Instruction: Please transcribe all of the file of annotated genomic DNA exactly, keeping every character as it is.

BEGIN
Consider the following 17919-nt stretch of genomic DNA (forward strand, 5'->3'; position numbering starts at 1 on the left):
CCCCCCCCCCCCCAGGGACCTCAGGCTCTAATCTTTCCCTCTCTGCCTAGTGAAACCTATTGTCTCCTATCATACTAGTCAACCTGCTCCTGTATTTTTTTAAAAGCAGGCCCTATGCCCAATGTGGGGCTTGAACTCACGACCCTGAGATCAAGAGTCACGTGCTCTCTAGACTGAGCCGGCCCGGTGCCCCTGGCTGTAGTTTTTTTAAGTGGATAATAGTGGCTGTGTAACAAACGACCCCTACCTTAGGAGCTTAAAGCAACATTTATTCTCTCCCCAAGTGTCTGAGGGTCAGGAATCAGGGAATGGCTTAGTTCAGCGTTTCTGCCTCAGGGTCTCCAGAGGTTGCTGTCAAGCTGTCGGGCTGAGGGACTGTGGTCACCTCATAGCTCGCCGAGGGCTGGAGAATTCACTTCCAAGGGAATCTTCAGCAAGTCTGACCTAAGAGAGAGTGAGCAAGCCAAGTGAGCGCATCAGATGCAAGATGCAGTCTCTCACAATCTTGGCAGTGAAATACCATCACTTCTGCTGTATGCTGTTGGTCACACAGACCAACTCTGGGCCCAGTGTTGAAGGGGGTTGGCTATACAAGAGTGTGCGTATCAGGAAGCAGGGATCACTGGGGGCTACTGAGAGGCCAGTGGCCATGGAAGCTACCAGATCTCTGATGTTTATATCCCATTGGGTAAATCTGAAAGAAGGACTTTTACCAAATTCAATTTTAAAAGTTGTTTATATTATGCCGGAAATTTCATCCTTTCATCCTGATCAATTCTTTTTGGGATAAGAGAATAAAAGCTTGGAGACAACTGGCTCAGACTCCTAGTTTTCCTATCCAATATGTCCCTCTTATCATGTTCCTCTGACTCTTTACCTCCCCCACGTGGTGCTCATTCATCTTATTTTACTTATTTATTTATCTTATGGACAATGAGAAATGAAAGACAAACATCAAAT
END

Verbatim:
Consider the following 17919-nt stretch of genomic DNA (forward strand, 5'->3'; position numbering starts at 1 on the left):
CCCCCCCCCCCCCAGGGACCTCAGGCTCTAATCTTTCCCTCTCTGCCTAGTGAAACCTATTGTCTCCTATCATACTAGTCAACCTGCTCCTGTATTTTTTTAAAAGCAGGCCCTATGCCCAATGTGGGGCTTGAACTCACGACCCTGAGATCAAGAGTCACGTGCTCTCTAGACTGAGCCGGCCCGGTGCCCCTGGCTGTAGTTTTTTTAAGTGGATAATAGTGGCTGTGTAACAAACGACCCCTACCTTAGGAGCTTAAAGCAACATTTATTCTCTCCCCAAGTGTCTGAGGGTCAGGAATCAGGGAATGGCTTAGTTCAGCGTTTCTGCCTCAGGGTCTCCAGAGGTTGCTGTCAAGCTGTCGGGCTGAGGGACTGTGGTCACCTCATAGCTCGCCGAGGGCTGGAGAATTCACTTCCAAGGGAATCTTCAGCAAGTCTGACCTAAGAGAGAGTGAGCAAGCCAAGTGAGCGCATCAGATGCAAGATGCAGTCTCTCACAATCTTGGCAGTGAAATACCATCACTTCTGCTGTATGCTGTTGGTCACACAGACCAACTCTGGGCCCAGTGTTGAAGGGGGTTGGCTATACAAGAGTGTGCGTATCAGGAAGCAGGGATCACTGGGGGCTACTGAGAGGCCAGTGGCCATGGAAGCTACCAGATCTCTGATGTTTATATCCCATTGGGTAAATCTGAAAGAAGGACTTTTACCAAATTCAATTTTAAAAGTTGTTTATATTATGCCGGAAATTTCATCCTTTCATCCTGATCAATTCTTTTTGGGATAAGAGAATAAAAGCTTGGAGACAACTGGCTCAGACTCCTAGTTTTCCTATCCAATATGTCCCTCTTATCATGTTCCTCTGACTCTTTACCTCCCCCACGTGGTGCTCATTCATCTTATTTTACTTATTTATTTATCTTATGGACAATGAGAAATGAAAGACAAACATCAAAT